Between Ekweremadu and the Assets Stripers : Who Truly Loves Nigeria?
By: ISMAIL OMIPIDAN
“With all the investments we have, we will not be fair to the next generation, if we sell the assets.” Ekweremadu, Wednesday, September 21, 2016.
When Senator Ike Ekweremadu emerged as the Deputy President of the Senate in June 2015, I told everyone who cared to listen, that in him, was a patriot. And I also went further to submit that the PMB’s Presidency would benefit more, from his wealth of experience, as he would not play politics with the fate of Nigeria.
The first vindication came when he was out of the shores of the country, where he defended the administration’s war against insurgency. A thing some would not have done, were they in his position.
The second vindication was when the PDP Senators staged a walk- out over the confirmation of Ameachi, as minister. He stayed behind, as he did not join them, because he knows he is the Deputy President of the Nigerian Senate and not that of the PDP.
Again, while speaking on PMB’s administration, sometimes in April this year, he said it was in the best interest of Nigerians and Nigeria for the APC government to succeed, adding that the PDP would not hinge its return to power on the failure of the APC government, but on superior arguments that it could do it better, if given another chance.
Ironically, in the same April, 27th day of the month to be precise, when he did the public presentation of his latest book, “Who Will Love My Country, ” he displayed his patriotism to the country, at a time he had no idea that a day like this will come, when some business men, masquerading as leaders would come together to attempt to offer Nigeria for sale, to further deepen their pockets.
And by last Wednesday, he indicated where he belonged to Nigerians, concerning that selfish quest.
Hear him: ” I have heard about the issue of selling of our assets. I need to caution that other countries are not doing the same. UAE does not even allow you to the oil wells talk less of selling them. And of course a country like Saudi Arabia, their budget each year is run by investments from their oil revenue, while other countries are still investing in the sector. With all the investments we have, we will not be fair to the next generation, if we sell the assets. So, if we must sell, we have to sell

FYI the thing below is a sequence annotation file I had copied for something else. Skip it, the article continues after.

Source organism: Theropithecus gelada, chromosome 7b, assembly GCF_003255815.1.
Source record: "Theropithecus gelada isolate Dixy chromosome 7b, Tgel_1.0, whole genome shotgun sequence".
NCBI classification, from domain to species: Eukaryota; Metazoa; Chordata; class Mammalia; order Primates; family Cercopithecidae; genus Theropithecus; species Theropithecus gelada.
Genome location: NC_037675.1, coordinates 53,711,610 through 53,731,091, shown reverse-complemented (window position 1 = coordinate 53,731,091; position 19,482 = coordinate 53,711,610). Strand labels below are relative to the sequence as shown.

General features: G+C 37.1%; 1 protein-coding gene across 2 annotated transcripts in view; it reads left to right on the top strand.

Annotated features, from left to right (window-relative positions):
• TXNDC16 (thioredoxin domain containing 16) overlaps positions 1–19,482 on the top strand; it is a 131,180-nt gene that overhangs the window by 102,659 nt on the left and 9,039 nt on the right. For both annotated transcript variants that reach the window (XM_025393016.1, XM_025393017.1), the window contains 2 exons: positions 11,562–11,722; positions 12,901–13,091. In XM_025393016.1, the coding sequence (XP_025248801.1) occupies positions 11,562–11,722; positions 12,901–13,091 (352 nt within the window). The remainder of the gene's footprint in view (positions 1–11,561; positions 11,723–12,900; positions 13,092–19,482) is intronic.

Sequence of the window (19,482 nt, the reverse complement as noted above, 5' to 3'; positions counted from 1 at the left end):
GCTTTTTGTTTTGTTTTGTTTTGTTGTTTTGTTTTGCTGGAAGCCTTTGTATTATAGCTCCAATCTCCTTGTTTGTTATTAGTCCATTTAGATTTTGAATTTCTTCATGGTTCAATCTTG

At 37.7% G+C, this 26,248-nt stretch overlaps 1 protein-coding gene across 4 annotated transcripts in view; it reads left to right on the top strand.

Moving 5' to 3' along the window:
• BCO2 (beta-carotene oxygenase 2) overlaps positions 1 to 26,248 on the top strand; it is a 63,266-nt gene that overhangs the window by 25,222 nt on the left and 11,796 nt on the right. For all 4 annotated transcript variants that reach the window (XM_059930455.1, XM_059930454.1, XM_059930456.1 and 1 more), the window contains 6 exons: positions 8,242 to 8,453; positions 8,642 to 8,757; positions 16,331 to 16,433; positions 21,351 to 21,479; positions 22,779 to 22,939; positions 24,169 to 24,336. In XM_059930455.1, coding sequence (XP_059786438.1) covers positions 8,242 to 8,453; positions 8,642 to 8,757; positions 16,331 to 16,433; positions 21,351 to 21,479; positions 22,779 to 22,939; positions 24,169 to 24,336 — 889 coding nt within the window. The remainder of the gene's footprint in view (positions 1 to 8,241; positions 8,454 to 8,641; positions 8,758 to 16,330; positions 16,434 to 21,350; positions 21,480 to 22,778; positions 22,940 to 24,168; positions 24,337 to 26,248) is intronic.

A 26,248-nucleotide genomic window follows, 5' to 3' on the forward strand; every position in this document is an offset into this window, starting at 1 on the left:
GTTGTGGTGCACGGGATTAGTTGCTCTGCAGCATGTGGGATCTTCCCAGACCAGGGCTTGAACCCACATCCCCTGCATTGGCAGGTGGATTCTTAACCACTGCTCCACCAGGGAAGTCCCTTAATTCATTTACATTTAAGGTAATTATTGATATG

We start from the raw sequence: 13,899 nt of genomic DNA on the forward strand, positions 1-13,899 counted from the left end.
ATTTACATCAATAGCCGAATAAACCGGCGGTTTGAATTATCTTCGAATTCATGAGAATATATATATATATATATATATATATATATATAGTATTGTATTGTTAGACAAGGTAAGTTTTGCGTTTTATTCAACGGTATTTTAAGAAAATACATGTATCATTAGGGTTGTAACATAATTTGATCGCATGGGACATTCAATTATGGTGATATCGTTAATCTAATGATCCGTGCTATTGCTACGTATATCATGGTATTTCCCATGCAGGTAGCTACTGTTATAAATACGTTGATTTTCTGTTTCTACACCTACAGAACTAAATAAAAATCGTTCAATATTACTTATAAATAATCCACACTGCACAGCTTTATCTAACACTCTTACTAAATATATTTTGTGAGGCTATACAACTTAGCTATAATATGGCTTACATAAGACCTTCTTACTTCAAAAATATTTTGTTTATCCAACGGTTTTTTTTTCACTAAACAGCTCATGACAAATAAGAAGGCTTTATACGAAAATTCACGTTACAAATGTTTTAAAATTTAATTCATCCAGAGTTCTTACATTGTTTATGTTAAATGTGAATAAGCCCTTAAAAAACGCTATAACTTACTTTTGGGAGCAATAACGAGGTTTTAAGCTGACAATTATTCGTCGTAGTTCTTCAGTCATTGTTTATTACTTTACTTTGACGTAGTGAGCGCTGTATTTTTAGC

the non-performing assets so that people can turn them around and create employment. We need to amend section 162 especially from 3,4,5,6 where each money
in the federation account is enjoined to be shared among the other levels of government. No country does anything like that. I recall that when the federal government in the last administration or so wanted to save money for a day like this, the States refused and they were right because the constitution says all monies have to be shared. So we need to amend the present constitutional provisions as quickly as possible to make provision for government to save for the rainy day such as this.”
The truth is that Nigeria doesn’t seem to be working. Make no mistake; the non-workability did not start today. I know there are some who hold the extreme view that “there was a country” called Nigeria. But while not trying to dismiss the sentiments of those who hold such a belief, there are still majority of us who believe that there is a country, called Nigeria. The problem, however, is that even those of us in this category do not appear to love our country as much as we love our tribe, state, ethnicity and religion. In other words, the sharp matchet has no handle, while the one that has a good handle is blunt. This was why Ekweremadu asked in April, who is it that will love his country, Nigeria.
Interestingly, most of the views espoused in the book were long held views of the Deputy President of the Senate. He repeated same last Wednesday on the floor of the Senate, while making his own contribution on the state of the country’s economy.
For instance, everyone knows where he stands on Fiscal federalism, just as his views on decentralized policing system, which some want to refer to as State Police, is unmistaken.
According to him, each time, there is a drop in oil price, the country’s leaders and the rest of us panic, largely because oil, is the country’s cash cow. But should this tradition continue?
Ekweremadu believes strongly that the current 36 States system we run, is not viable. Instead, he suggested that we return to a regional arrangement with six geopolitical zones as federating units.He said further that the act of “robbing Peter to pay Paul, which I term feeding bottle federalism, is at the heart of poor governance, underdevelopment, indolence, and ineptitude in the Nigerian federation. It is the reason some State governors can afford to sleep for an entire month, knowing they will pick up some free money from Abuja at the end of it… It is also the reason financial trepidation grips the land each time there is a hiccup in the flow of free money, usually occasioned in the crash in oil price. At such times, the whole nation tosses about, gasping for breath and survival like fish removed from water and flung on a hot, sandy beach.”
If the present business men, masquerading as leaders of Nigeria, succeeds in selling our national assets, know that Ekweremadu, is not part of the decision. May God save Nigeria from the hands of these Hawks.